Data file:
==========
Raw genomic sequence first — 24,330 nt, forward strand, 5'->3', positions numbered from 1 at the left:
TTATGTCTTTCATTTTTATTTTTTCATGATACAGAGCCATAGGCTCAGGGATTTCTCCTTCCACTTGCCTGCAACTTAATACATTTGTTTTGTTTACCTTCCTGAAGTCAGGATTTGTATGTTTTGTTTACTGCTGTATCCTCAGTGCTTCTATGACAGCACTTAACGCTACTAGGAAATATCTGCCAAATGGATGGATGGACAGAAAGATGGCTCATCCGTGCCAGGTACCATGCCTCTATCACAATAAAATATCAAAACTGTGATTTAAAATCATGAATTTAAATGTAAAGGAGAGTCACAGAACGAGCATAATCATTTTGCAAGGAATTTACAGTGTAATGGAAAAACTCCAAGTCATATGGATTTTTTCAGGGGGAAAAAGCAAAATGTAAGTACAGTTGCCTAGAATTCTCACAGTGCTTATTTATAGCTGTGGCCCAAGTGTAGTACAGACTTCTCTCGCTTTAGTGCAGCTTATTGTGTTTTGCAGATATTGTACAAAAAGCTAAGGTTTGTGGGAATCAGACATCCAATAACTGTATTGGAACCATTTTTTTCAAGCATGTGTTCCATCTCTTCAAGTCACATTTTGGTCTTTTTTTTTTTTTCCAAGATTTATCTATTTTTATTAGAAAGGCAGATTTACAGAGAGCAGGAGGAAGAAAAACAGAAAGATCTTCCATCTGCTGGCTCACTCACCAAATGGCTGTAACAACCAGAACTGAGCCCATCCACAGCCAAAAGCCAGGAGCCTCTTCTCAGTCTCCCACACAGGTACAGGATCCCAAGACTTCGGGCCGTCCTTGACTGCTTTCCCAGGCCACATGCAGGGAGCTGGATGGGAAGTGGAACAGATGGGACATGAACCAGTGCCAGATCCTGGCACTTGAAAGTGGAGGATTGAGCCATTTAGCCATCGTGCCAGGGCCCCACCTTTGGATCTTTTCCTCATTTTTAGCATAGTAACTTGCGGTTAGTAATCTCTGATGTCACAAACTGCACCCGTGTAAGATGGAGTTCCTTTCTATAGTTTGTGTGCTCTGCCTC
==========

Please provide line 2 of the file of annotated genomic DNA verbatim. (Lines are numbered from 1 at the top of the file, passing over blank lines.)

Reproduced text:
TTATGTCTTTCATTTTTATTTTTTCATGATACAGAGCCATAGGCTCAGGGATTTCTCCTTCCACTTGCCTGCAACTTAATACATTTGTTTTGTTTACCTTCCTGAAGTCAGGATTTGTATGTTTTGTTTACTGCTGTATCCTCAGTGCTTCTATGACAGCACTTAACGCTACTAGGAAATATCTGCCAAATGGATGGATGGACAGAAAGATGGCTCATCCGTGCCAGGTACCATGCCTCTATCACAATAAAATATCAAAACTGTGATTTAAAATCATGAATTTAAATGTAAAGGAGAGTCACAGAACGAGCATAATCATTTTGCAAGGAATTTACAGTGTAATGGAAAAACTCCAAGTCATATGGATTTTTTCAGGGGGAAAAAGCAAAATGTAAGTACAGTTGCCTAGAATTCTCACAGTGCTTATTTATAGCTGTGGCCCAAGTGTAGTACAGACTTCTCTCGCTTTAGTGCAGCTTATTGTGTTTTGCAGATATTGTACAAAAAGCTAAGGTTTGTGGGAATCAGACATCCAATAACTGTATTGGAACCATTTTTTTCAAGCATGTGTTCCATCTCTTCAAGTCACATTTTGGTCTTTTTTTTTTTTTCCAAGATTTATCTATTTTTATTAGAAAGGCAGATTTACAGAGAGCAGGAGGAAGAAAAACAGAAAGATCTTCCATCTGCTGGCTCACTCACCAAATGGCTGTAACAACCAGAACTGAGCCCATCCACAGCCAAAAGCCAGGAGCCTCTTCTCAGTCTCCCACACAGGTACAGGATCCCAAGACTTCGGGCCGTCCTTGACTGCTTTCCCAGGCCACATGCAGGGAGCTGGATGGGAAGTGGAACAGATGGGACATGAACCAGTGCCAGATCCTGGCACTTGAAAGTGGAGGATTGAGCCATTTAGCCATCGTGCCAGGGCCCCACCTTTGGATCTTTTCCTCATTTTTAGCATAGTAACTTGCGGTTAGTAATCTCTGATGTCACAAACTGCACCCGTGTAAGATGGAGTTCCTTTCTATAGTTTGTGTGCTCTGCCTC